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Frederick Douglass: Bookends Of A Great American Life

Abolitionist Frederick Douglass and I go way back — to the day I discovered his Life and Times in a San Francisco used bookstore round the corner from my house. I’ve read every page of his journey across the 19th century, from slavery to freedom to fame.

His autobiography takes you there, under the lash and on the train to Philadelphia, his escape from slavery. Crossing the Mason-Dixon line was treacherous, but he made it, wearing a sailor’s uniform.

Last Sunday, I visited Cedar Hill, Douglass’s spacious home in Washington, intact from the library volumes to the blue cistern for ice water. You can see the Capitol clear in the distance. Douglass lived here during the last chapter of his life, during which he was appointed ambassador to Haiti among other government posts.

It seemed fitting the freedom fighter lived well to a ripe age in this southerly point. Douglass was known as “the Lion of Anacostia” for his white mane. His wife’s Singer sewing machine sat upstairs. This house is where his story ends; he died in the front hall.

His story began 200 years ago. Douglass was born a slave on Maryland’s Eastern Shore, where slavery was as brutal as the Deep South’s cotton fields. I’ve seen where he grew up, in Talbot County by the Chesapeake Bay. The thousand-acre plantation was owned by the Lloyd family, with vast swaths worked by enslaved people.

When I traveled there, the carriage entrance, the land and the Great House were still owned by the Lloyd family — the 11th or 12th generation. The antebellum profusion of partridges, pheasants, ducks, and other game was not hard to imagine. I had the time-travel experience of sitting in the parlor with Mrs. Lloyd.

The elegant lady, 87, told me her grandfather welcomed “Frederick” to have drinks on the veranda when he came sailing down the river, a distinguished free man with a party of friends. Oh, how proud they were.


Baltimore played a key part in Douglass’s life in bondage. As a child, he stayed with a wealthy family with a boy his age, Tommy. In a rare twist, Tommy’s mother taught both to read. That violated law and custom.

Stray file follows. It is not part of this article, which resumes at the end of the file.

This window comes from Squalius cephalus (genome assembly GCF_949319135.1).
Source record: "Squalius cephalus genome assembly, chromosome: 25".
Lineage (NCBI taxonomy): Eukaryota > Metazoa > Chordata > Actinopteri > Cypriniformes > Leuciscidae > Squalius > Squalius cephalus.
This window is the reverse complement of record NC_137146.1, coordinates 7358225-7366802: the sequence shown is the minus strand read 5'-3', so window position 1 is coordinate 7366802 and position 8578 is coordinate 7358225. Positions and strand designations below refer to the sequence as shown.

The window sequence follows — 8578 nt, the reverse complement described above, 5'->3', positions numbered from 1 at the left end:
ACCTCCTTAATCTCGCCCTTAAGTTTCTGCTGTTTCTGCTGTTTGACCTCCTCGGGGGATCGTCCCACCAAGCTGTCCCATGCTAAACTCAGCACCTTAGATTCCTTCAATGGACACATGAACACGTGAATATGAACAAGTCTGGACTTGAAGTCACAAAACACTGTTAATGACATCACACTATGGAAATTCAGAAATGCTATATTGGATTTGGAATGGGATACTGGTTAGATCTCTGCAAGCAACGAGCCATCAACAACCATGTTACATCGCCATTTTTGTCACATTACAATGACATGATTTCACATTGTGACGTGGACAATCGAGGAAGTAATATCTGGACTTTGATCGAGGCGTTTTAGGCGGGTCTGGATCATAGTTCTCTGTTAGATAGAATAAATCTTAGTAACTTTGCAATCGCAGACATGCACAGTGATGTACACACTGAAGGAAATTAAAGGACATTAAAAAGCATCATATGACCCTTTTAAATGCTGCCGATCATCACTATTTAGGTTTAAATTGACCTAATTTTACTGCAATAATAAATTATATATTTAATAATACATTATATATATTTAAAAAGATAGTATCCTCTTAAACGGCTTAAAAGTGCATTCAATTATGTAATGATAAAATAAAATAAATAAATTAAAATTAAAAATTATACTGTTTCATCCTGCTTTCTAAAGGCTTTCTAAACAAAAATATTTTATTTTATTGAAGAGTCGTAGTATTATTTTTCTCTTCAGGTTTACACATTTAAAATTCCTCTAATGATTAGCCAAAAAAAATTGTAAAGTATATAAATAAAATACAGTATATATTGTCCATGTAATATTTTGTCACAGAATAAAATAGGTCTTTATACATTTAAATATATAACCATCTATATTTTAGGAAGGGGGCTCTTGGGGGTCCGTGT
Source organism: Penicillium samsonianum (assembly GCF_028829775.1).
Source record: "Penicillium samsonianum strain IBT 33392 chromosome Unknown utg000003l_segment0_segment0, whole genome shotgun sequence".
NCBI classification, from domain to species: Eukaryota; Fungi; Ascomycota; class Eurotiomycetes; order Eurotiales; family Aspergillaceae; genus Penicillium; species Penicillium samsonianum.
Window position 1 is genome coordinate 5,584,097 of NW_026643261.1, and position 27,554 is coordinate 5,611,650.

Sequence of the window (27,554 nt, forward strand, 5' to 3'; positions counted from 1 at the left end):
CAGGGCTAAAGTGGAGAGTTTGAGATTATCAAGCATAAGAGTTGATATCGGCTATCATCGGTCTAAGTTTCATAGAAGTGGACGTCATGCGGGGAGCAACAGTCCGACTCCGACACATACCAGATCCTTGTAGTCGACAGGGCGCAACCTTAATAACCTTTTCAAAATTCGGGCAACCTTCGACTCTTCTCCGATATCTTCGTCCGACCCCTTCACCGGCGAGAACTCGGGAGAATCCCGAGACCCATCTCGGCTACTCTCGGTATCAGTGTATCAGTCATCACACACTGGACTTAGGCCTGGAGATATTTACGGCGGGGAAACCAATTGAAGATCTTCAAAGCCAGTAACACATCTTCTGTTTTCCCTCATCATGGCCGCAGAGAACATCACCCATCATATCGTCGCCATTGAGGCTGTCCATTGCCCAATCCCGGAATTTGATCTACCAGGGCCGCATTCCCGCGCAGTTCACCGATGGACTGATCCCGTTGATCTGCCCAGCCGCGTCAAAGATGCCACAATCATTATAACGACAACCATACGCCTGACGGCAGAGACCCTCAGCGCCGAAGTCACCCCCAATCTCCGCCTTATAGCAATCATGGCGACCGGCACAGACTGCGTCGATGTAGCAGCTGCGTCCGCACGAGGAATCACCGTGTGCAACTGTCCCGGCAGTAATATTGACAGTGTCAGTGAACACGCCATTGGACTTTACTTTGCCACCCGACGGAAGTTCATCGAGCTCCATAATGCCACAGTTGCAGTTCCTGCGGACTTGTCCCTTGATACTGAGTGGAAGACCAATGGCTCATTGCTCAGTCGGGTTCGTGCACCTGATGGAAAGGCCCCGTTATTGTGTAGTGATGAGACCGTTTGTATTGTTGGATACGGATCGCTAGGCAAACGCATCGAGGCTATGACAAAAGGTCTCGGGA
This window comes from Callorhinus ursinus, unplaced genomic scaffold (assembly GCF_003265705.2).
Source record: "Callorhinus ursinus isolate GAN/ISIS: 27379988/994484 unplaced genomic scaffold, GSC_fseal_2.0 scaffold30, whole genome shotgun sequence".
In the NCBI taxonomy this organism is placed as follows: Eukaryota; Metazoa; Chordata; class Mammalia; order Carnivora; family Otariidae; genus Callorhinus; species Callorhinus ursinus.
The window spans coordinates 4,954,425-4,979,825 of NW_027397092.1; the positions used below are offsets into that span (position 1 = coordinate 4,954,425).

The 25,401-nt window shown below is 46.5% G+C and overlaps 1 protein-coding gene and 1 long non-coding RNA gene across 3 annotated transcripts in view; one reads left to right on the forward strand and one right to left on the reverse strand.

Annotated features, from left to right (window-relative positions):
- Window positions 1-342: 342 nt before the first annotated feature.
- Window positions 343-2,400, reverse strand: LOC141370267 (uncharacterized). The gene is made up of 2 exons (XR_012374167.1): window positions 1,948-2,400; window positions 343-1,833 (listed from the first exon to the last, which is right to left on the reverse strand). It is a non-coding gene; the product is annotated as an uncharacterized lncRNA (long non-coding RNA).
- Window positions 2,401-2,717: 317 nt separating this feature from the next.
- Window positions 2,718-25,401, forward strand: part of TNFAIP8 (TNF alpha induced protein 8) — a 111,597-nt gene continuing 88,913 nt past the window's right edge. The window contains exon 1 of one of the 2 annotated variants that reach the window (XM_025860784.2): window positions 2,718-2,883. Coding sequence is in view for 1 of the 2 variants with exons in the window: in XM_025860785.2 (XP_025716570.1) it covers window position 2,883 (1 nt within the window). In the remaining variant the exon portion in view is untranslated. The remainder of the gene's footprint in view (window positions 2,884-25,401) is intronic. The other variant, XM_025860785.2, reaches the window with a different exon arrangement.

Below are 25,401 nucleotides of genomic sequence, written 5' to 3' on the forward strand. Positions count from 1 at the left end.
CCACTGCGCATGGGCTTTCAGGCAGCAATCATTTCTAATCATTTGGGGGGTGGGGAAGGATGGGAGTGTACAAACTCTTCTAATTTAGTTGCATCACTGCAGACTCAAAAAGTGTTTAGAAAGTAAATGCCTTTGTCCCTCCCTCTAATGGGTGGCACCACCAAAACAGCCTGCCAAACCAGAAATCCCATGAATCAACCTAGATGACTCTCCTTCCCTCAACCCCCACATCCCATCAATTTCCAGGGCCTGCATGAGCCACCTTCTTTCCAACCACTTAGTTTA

Strong under the sky, Douglass worked as a caulker on the city waterfront and turned his wages over to his master. Baltimore is where he established social contacts and resources to plan his escape — hard to do out in the country. Baltimore is where he boarded the train north to freedom in 1838. He found a safe haven in Massachusetts.

The abolitionist movement was just stirring. Douglass, striking in appearance and speech, became the first public speaker to tell the story of American slavery from personal experience. He humanized slavery, from the separation from his mother and grandmother to being dragged by horses to jail for attempting to escape. After his spellbinding oratory on Nantucket Island, Douglass became a sensation on the anti-slavery circuit.

While the Civil War raged, Douglass urged President Abraham Lincoln to let black soldiers join the Union Army. Lincoln took his advice. An extraordinary moment came after Lincoln delivered his second inaugural address. At the gathering, Lincoln said, “Here comes my friend Douglass. I am glad to see you. How did you like it?”

Lincoln added: “There is no man in the country whose opinion I value more than yours.”

According to his autobiography, Douglass replied, “Mr. Lincoln, that was a sacred effort.”

Keep in mind Lincoln said this before a white throng. Weeks later, the war was over and the president was dead. Douglass likened him to a mountain pine, with “grand simplicity and homely beauty.”

Douglass gave living portraits of the great people in his times, including Lucretia Mott, the radiant Quaker abolitionist and women’s rights champion.

A word about Douglass and women. He had two wives, one black and one white. Over the living room fireplace was a scene from Shakespeare’s tragedy, “Othello,” which he brought home from Italy — an interracial love story.

On Douglass’s last day in 1895, he came home from a women’s suffrage meeting with his old friend Susan B. Anthony. Now I have truly read his great book of life, from end to end.

To find out more about Jamie Stiehm and read features by other Creators Syndicate writers and cartoonists, visit